In the middle of a long speech about her favorite books, my 6 year old recently said something that surprised me: “But learning books are boring.”
I paused, not quite sure what she meant by “learning books.” Then I asked, “Do you mean nonfiction–books about real people and places and facts?”
“Yeah, I don’t like those ones very much.”
As I thought a bit more, I was transported back to my own elementary school years–I could almost feel the musty dinginess of the nonfiction corner of the library again. I honestly didn’t like nonfiction very much as a kid, either.
So I told her, “You know what, I have a hard time liking learning books sometimes, too. They often don’t really tell a story, do they? And I’ve noticed that a lot of time, the pictures aren’t as fun. But you know what? There are WAY more fun nonfiction books now than when I was a kid. How about we hunt together for the good ones?”
Since then, we’ve been working to shift her opinion of nonfiction. I try to forego even telling her a book is nonfiction until we finish reading it–then it’s all the more a pleasant surprise when she finds out how much she liked that “learning book.”
This is just one of several strategies to help students become better readers and enjoy the process of making meaning for themselves–which, of course, is what reading is all about.
What kids say would help them read nonfiction better: pic.twitter.com/Fq3k1JGo4U
— Kylene Beers (@KyleneBeers) May 6, 2016
Since we started this expedition, here are a few of our favorite discoveries. If you have any great “learning books” to share, too, please add them in the comments–my 6 year old and I will thank you!
Laurel Snyder’s biography of dancer Anna Pavlova had us both mesmerized. The beautiful illustrations and vibrant storytelling felt like a dance in and of themselves. My daughter spent days afterward creating her own versions of “Swan.”
I love the way Tina Kugler shares Mary Nohl’s love of making art for her own enjoyment. It’s a beautiful and important message for kids everywhere.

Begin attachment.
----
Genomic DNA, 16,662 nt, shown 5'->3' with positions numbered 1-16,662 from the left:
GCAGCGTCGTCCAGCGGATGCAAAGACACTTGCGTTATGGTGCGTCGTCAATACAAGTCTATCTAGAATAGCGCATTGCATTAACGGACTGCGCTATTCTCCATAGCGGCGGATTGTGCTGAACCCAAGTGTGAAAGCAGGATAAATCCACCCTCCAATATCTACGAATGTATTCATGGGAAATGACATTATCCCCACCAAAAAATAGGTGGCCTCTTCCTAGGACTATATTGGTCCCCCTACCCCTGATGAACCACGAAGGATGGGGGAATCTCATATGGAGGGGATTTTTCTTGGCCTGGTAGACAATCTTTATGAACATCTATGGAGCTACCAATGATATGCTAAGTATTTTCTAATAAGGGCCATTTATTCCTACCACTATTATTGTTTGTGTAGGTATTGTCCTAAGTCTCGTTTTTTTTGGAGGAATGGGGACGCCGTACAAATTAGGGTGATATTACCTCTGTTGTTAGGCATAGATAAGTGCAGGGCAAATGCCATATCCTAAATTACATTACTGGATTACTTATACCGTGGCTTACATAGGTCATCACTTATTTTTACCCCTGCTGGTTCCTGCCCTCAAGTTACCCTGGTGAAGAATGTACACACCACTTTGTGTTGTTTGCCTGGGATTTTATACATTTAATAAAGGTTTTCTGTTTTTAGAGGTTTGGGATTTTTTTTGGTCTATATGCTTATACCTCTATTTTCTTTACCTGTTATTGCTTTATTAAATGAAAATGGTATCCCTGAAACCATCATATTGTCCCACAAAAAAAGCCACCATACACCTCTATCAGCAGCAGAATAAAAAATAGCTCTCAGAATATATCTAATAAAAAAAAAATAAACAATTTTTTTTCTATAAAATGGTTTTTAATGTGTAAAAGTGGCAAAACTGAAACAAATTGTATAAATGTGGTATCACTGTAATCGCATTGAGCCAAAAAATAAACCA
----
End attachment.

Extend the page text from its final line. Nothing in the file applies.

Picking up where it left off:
My daughter couldn’t wait until the end of the story to find out if this was a real “learning book.” We were both eager to learn more at the end of Jenny Sue Kostecki-Shaw’s book about Julia Hill’s conservation activism.
A simple and charming read by Angela DiTerlizzi to get us thinking about all the different types of bugs and their functions.
Kate Messner’s Over & Under the Snow was really an eye-opener to get my 6 year old considering what happens to animals in the wintertime.
Both my daughter and my 2 year old son loved Steve Jenkins’ Actual Size, comparing the images with their own hands.
Lindsay Mattick’s story of this loveable bear is an instant classic. You’ll be surprised to find out whose origin story this is…
Despite Bethany Barton’s best efforts in providing all the facts that show what useful and loveable(?) creatures spiders are, my 6 year old still wasn’t convinced. But she did walk around afterward for a while telling people that she was trying to love spiders.
Miranda Paul does a beautiful job introducing the water cycle in a way that will captivate any audience, sparking our imagination for the many forms and uses of water.
Already an avid birder (following after daddy’s footsteps), it wasn’t tough to get my daughter to love this one. But I was impressed at just how engaging and informative Annette LeBlanc Cate’s guide on bird watching was. And best of all, it resulted in my daughter creating her own birding field journal.